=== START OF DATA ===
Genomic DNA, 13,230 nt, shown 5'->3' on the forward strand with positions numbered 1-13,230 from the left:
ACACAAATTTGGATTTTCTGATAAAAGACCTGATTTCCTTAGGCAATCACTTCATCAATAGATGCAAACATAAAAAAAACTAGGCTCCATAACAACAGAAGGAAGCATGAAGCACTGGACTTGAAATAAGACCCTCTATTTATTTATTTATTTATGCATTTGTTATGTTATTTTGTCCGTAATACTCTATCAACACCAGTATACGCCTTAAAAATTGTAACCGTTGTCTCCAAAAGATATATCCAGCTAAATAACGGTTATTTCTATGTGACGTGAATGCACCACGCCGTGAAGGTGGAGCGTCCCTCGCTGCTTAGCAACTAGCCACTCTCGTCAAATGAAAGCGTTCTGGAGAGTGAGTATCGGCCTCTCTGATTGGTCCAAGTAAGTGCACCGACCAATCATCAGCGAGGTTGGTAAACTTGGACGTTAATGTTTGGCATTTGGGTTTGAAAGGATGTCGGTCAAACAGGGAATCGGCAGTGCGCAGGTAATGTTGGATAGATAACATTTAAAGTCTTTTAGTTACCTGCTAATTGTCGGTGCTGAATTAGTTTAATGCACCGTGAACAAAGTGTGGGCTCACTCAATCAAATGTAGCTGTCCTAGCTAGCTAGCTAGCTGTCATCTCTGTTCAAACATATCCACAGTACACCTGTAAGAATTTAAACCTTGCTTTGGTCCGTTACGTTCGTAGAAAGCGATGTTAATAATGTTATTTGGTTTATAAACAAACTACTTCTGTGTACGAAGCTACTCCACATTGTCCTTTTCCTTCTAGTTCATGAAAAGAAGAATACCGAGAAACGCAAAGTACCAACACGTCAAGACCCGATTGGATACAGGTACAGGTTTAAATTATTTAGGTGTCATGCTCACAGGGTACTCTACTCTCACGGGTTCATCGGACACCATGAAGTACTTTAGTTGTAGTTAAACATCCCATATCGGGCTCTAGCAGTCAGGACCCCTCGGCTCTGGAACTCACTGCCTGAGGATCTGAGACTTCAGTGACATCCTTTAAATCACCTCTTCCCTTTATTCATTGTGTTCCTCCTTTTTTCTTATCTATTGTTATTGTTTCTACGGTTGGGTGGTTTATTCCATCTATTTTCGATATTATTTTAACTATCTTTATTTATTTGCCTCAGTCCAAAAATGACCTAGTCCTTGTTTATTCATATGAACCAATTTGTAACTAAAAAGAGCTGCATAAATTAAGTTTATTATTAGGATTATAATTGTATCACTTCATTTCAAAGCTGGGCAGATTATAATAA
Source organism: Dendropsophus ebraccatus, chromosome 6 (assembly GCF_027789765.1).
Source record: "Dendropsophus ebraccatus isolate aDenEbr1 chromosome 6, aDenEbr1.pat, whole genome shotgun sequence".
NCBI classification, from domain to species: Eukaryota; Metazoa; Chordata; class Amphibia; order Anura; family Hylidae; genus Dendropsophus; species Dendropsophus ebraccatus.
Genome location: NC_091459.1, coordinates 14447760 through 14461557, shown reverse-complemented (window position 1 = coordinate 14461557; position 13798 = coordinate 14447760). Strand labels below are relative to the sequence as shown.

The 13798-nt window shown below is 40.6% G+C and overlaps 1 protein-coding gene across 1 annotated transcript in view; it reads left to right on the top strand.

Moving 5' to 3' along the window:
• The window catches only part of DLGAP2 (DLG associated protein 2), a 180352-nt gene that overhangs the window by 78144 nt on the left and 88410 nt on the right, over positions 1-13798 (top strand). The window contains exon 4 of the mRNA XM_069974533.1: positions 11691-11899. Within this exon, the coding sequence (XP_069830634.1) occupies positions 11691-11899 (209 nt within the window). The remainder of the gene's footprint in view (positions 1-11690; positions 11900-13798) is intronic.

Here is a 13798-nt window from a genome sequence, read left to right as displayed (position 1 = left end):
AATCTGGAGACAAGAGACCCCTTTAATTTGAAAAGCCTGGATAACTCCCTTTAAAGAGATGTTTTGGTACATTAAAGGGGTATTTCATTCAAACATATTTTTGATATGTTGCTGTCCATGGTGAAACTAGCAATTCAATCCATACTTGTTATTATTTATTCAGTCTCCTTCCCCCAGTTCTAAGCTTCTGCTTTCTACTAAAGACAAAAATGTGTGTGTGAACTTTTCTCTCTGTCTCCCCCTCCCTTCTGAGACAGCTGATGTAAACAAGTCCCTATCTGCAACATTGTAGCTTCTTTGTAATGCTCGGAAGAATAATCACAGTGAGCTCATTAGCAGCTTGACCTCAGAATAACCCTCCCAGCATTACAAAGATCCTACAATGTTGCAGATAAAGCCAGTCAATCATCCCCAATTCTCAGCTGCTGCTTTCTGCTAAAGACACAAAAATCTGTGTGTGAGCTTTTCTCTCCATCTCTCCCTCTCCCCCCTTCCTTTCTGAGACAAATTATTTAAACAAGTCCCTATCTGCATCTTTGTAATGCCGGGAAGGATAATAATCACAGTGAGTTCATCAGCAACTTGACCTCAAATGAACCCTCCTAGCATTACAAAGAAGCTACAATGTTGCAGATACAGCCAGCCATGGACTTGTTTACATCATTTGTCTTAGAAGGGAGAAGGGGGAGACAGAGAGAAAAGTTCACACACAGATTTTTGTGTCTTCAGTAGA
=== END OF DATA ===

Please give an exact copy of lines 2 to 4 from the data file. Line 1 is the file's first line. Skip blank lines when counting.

ACACAAATTTGGATTTTCTGATAAAAGACCTGATTTCCTTAGGCAATCACTTCATCAATAGATGCAAACATAAAAAAAACTAGGCTCCATAACAACAGAAGGAAGCATGAAGCACTGGACTTGAAATAAGACCCTCTATTTATTTATTTATTTATGCATTTGTTATGTTATTTTGTCCGTAATACTCTATCAACACCAGTATACGCCTTAAAAATTGTAACCGTTGTCTCCAAAAGATATATCCAGCTAAATAACGGTTATTTCTATGTGACGTGAATGCACCACGCCGTGAAGGTGGAGCGTCCCTCGCTGCTTAGCAACTAGCCACTCTCGTCAAATGAAAGCGTTCTGGAGAGTGAGTATCGGCCTCTCTGATTGGTCCAAGTAAGTGCACCGACCAATCATCAGCGAGGTTGGTAAACTTGGACGTTAATGTTTGGCATTTGGGTTTGAAAGGATGTCGGTCAAACAGGGAATCGGCAGTGCGCAGGTAATGTTGGATAGATAACATTTAAAGTCTTTTAGTTACCTGCTAATTGTCGGTGCTGAATTAGTTTAATGCACCGTGAACAAAGTGTGGGCTCACTCAATCAAATGTAGCTGTCCTAGCTAGCTAGCTAGCTGTCATCTCTGTTCAAACATATCCACAGTACACCTGTAAGAATTTAAACCTTGCTTTGGTCCGTTACGTTCGTAGAAAGCGATGTTAATAATGTTATTTGGTTTATAAACAAACTACTTCTGTGTACGAAGCTACTCCACATTGTCCTTTTCCTTCTAGTTCATGAAAAGAAGAATACCGAGAAACGCAAAGTACCAACACGTCAAGACCCGATTGGATACAGGTACAGGTTTAAATTATTTAGGTGTCATGCTCACAGGGTACTCTACTCTCACGGGTTCATCGGACACCATGAAGTACTTTAGTTGTAGTTAAACATCCCATATCGGGCTCTAGCAGTCAGGACCCCTCGGCTCTGGAACTCACTGCCTGAGGATCTGAGACTTCAGTGACATCCTTTAAATCACCTCTTCCCTTTATTCATTGTGTTCCTCCTTTTTTCTTATCTATTGTTATTGTTTCTACGGTTGGGTGGTTTATTCCATCTATTTTCGATATTATTTTAACTATCTTTATTTATTTGCCTCAGTCCAAAAATGACCTAGTCCTTGTTTATTCATATGAACCAATTTGTAACTAAAAAGAGCTGCATAAATTAAGTTTATTATTAGGATTATAATTGTATCACTTCATTTCAAAGCTGGGCAGATTATAATAA
Source organism: Dendropsophus ebraccatus, chromosome 6 (assembly GCF_027789765.1).
Source record: "Dendropsophus ebraccatus isolate aDenEbr1 chromosome 6, aDenEbr1.pat, whole genome shotgun sequence".